Though we’ve made significant progress over the past several decades, more work remains.
- Injury is the number one cause of death in children 1-19 years old.
- For every child who dies as a result of being injured, 23 are hospitalized and 1,186 are treated in an emergency department.
- The estimated annual cost of unintentional child injuries is nearly $25.9 billion.
To help ensure that preventing child injuries becomes the norm, addressing two specific areas: motor vehicle safety and youth-sports concussions safety.
Motor vehicle safety
Motor vehicle injuries are a leading cause of death among children, but you can protect your kids. Buckling them in age- and size-appropriate car seats, boosters and seat belts reduces serious and fatal injuries in crashes by more than half.
If you have a teenage driver, take advantage of resources that spell out concrete ways to help your teen stay safe on the road. And of course, everyone should buckle up on every trip, since unrestrained passengers can injure themselves and others during a crash.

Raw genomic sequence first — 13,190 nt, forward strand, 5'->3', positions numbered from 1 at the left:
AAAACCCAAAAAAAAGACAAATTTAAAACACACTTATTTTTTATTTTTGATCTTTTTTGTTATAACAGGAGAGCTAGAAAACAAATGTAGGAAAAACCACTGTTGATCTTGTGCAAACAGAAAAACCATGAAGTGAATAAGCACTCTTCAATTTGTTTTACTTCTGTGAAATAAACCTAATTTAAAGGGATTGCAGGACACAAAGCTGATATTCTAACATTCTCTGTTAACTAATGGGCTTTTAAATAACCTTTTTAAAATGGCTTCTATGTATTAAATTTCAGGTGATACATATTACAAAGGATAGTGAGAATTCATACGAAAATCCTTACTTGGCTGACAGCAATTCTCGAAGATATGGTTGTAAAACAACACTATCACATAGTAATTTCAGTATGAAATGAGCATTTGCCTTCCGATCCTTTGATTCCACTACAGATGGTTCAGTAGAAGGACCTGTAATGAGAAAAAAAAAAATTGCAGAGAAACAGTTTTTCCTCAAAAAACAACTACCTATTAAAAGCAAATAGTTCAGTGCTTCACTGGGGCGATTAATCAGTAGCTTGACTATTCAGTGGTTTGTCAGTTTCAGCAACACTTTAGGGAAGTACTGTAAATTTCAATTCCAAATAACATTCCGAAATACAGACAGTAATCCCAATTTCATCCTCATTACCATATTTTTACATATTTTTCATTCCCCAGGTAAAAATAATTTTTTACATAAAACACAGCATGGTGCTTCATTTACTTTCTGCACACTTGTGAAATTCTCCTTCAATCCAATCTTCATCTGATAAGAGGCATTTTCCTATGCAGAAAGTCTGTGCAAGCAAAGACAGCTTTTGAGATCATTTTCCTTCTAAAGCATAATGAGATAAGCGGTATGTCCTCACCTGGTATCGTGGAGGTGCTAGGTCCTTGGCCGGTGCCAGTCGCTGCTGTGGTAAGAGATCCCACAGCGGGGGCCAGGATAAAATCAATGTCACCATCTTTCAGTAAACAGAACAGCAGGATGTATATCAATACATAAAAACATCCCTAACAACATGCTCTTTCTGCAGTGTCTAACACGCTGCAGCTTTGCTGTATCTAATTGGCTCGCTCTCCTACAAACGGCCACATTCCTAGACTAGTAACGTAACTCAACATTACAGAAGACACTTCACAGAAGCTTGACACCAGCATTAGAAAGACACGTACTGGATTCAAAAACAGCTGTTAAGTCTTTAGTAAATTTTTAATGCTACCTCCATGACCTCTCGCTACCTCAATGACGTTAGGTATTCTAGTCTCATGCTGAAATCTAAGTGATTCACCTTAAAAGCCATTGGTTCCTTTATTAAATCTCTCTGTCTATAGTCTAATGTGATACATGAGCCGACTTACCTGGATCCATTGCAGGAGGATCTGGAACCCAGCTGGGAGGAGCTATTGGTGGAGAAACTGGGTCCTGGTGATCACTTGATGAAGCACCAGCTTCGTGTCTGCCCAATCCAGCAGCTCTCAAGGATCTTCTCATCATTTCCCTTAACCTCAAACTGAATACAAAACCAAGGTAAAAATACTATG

Sports are a great way for kids to stay fit and learn important life skills. Still, take the time to ensure your community’s coaches, parents, health care providers and school professionals are equipped to support promote a culture of concussion safety. With your help, we can prevent unintentional child injuries, taking a step toward ensuring all Americans live to their full potential.
Grant T. Baldwin, Ph.D., MPH, Director, Division, Unintentional Injury Prevention, National Center for Injury Prevention and Control (CDC), [email protected]